Addressing Leadership Problems in a Global Context

Addressing Leadership Problems in a Global Context
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The Benefits of Harnessing a Global Team

Initially, countries came to recognize global alliance and interactions as a means for empowerment and for carrying out peacekeeping initiatives, humanitarian missions, socioeconomic activities and foreign trade on a macro-scale. Eventually, advances in communication technologies and accessibility to a wide range of information have presented greater potentials for small businesses to build customer relations in international markets.

Rather than be burdened by the increasing costs of providing travelling and relocation expenses to home-based representatives, the development and creation of global virtual teams present more practical values. Moreover, the work group can be provided with in-depth insights on human responses and behaviors in a market that is entrenched in a different set of traditional and cultural perspectives.

Working under another nation’s laws and regulations becomes easier, since clear and concise interpretations allow for a better understanding of their rationality and significance. These are aspects that a global team has to work on in order to come up with straightforward workable business solutions aligned with the vendor-client’s core values and missions.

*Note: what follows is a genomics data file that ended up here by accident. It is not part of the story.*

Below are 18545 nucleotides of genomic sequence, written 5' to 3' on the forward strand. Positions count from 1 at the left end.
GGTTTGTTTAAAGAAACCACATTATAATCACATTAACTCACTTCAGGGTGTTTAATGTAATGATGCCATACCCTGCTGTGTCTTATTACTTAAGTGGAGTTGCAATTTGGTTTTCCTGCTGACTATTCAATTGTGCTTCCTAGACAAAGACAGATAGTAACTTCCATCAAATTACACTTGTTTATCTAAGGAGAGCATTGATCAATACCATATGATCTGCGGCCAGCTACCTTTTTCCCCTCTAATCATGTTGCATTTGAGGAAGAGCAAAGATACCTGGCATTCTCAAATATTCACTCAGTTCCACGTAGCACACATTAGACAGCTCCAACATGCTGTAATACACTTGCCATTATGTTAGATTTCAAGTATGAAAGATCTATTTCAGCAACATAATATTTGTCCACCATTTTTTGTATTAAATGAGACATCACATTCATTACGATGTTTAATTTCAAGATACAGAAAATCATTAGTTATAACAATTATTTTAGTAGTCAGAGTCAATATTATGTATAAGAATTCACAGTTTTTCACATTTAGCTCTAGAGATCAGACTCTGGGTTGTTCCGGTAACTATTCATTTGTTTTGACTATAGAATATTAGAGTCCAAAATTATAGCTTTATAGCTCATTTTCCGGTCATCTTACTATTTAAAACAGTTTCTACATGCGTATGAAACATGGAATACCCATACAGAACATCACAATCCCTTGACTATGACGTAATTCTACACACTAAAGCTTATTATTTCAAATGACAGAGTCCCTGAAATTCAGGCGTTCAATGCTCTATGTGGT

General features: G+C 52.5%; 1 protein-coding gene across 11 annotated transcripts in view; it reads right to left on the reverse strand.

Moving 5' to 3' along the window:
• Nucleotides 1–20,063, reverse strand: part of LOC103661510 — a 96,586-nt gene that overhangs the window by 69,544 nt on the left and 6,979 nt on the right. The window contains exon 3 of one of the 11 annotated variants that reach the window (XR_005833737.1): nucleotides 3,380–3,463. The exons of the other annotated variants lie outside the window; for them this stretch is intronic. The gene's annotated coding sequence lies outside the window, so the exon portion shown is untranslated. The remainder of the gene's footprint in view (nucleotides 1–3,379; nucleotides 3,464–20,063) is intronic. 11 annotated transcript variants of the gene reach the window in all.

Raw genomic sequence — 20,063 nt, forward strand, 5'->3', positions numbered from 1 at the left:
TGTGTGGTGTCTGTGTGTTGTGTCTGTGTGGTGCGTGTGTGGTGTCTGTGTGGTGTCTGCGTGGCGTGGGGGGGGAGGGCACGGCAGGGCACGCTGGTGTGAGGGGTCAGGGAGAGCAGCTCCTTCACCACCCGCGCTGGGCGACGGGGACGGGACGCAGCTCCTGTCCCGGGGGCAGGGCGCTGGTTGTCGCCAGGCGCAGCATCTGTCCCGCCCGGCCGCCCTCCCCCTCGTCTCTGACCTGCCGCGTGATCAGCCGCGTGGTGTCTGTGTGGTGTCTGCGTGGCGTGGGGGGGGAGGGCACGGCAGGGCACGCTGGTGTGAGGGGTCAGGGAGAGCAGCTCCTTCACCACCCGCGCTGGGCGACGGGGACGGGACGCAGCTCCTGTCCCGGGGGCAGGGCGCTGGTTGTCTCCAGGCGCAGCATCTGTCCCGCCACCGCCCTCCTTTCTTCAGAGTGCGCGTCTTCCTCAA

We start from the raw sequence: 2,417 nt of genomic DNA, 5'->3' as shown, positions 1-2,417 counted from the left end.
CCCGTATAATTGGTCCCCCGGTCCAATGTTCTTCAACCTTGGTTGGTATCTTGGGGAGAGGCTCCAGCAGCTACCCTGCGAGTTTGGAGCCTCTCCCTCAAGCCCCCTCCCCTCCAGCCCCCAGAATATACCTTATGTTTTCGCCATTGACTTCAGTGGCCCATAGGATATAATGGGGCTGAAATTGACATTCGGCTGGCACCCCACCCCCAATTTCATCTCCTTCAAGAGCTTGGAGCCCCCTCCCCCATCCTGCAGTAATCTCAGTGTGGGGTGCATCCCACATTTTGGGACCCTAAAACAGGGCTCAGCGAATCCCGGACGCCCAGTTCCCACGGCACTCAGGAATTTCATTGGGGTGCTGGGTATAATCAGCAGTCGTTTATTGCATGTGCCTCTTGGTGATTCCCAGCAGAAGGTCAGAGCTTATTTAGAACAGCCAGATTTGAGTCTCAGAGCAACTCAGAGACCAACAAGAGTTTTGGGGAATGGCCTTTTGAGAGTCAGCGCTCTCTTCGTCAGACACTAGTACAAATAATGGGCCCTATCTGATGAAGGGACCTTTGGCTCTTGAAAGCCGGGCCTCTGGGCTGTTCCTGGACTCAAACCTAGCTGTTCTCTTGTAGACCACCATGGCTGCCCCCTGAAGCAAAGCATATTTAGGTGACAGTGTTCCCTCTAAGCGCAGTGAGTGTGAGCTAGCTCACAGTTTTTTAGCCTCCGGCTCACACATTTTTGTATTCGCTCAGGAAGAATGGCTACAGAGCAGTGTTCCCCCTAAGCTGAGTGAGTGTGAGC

However, these benefits are not without drawbacks, which a project leader is compelled to address with utmost competency as a universal navigator. Leadership problems in a global context call for competencies that go beyond the border of routine creative thinking, for collaboration among team members who talk the same language and walk the same path.

The Drawbacks of a Cross-Cultural Virtual Team


Decisive issues need to be addressed in order to draw together diverse individual competencies into a unified set of knowledge and skills, all working for the attainment of a common goal. Hence knowing the most common and critical challenges that confront the global team leader is of great relevance in today’s project management trends. These are:

  • Cultural differences
  • Communication Gaps
  • Absence of a Unified Goal
  • Un-nurtured Trust
  • Lack of Training Disciplines to Work as a Team

1. Cultural Differences

425px-Molla Nasreddin № 29

Cultural competency is not only a matter of knowing the influences of traditions and racial heritage. It is also about the ability to distinguish individual differences acquired as personality traits from those that were borne from a collective set of cultural experiences and upbringing. It’s important to understand that culture is basically the development of socialization processes that were embedded in a person’s mind and form part of his thinking and behavior.

Studies made by Evka Razvigorova and Gottfried Wolf-Lauden (“East-West Joint Ventures: The New Business Environment”, 1991 Blackwell Publications) revealed that 70 percent of failed cross-cultural ventures are attributable to the seriousness of cultural differences. Accordingly, seven out of ten failures were attributable to the behavior patterns of the leaders or managers.

Difference in Behavior Patterns:

There are two dimensions by which cultural competency should come to terms: extroversion and introversion.

Extroversion - That which delves into the study of people and their important events as the factors that influence their tendencies to act first and reflect later. Individuals with extroverted characteristics are likely to have an air of open-mindedness to explore the outside world and the variations in people relationships.